- Point of view: The place from which the photo is taken completely changes the image and gives it a totally different meaning. It is advisable to look for different points of view, crouch down, take the photo from the floor, stand on something and take the photo from top to bottom, the idea is to try to show our subject from a different point of view than the one we always see it in, so we will have a more interesting photo. The point of view also makes the background change and helps give more importance to our subject.

- Perspective: The angle at which the photo is taken also has a great impact on the image, what is closer to the camera will look larger than what is further away, so, if it is a person and we are taking their image A photo from the bottom up will make the body look bigger than the head, “fattening” that person. You have to move and analyze various angles, looking for the one that is most favorable for the subject.

Here we see two images of the same subject, one at ground level and the other from above.

- Position of the main subject: Generally the ideal is not to put our subject in the center of the image, there are several theories that have been studied by artists since before the invention of photography, such as the rule of thirds.

- Rule of thirds: It involves imagining two vertical and two horizontal lines so that the image is divided into thirds horizontally and vertically. The four points where these imaginary lines intersect will be the strongest points and the ideal is to place our focus on one or more of these points. In the case of a landscape, for example, it is recommended that the horizon be aligned with one of the horizontal lines and not completely in the center, this gives movement and dynamism to the image.

Ilustración de la Regla de los Tercios
Ilustración de la Regla de los Tercios

- Lines and curves: The idea is to look for lines and/or curves that help direct the observer's gaze through the image, leading them towards our point of interest.

Las curvas de la carretera guían la mirada del observador a través de la imagen.
Las curvas de la carretera guían la mirada del observador a través de la imagen.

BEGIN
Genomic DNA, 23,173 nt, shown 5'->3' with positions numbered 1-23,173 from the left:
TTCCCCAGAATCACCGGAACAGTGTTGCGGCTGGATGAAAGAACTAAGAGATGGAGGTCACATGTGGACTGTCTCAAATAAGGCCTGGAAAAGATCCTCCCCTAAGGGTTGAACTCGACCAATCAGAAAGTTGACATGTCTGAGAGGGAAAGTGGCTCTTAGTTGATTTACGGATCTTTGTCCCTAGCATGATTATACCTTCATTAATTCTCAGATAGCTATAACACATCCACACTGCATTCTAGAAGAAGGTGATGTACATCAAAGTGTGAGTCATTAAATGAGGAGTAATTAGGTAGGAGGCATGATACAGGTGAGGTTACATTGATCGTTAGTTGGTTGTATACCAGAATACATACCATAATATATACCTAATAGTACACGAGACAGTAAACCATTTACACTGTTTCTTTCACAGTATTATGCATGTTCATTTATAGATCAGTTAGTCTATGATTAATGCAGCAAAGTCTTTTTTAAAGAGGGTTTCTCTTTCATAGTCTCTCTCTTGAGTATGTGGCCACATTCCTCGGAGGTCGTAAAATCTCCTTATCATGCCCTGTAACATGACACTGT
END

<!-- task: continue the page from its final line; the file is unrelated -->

- Fill the frame: We must ensure that the subject is the most important thing in the image, this can be achieved by using most of the space with our subject, avoiding including distracting elements or elements that compete with the subject for the observer's gaze. For this you can zoom in or physically get closer to the subject.

- Framing the subject: The use of elements present in the image that frame the subject helps to highlight the importance of this.

Foto en paris abajo de la torre Eiffel

- Direction: Just as lines help direct the observer, it is important to take into account the direction of movement shown in the image. For example, the car or bicycle is entering the photo, not leaving it, or the person's gaze is inward and not outward, thus, the observer's gaze remains in the photo.

Foto de velero con cielo nublado
Aquí vemos el horizonte alineado con la línea imaginaria inferior y el velero está entrando a la imagen.

These are some recommendations to keep in mind when taking a photo and that can help you obtain more impressive images without needing much technical training in using the camera. You don't always have to follow them, in fact, in some cases doing just the opposite will produce a spectacular image, but it is necessary to be aware of what you are doing and be clear about the desired final effect.

Please write to me or leave me a comment if you have any topics you would like me to cover in other blogs. You can sign up on my page to receive updates and follow me on social media.

Thank you and see you next time!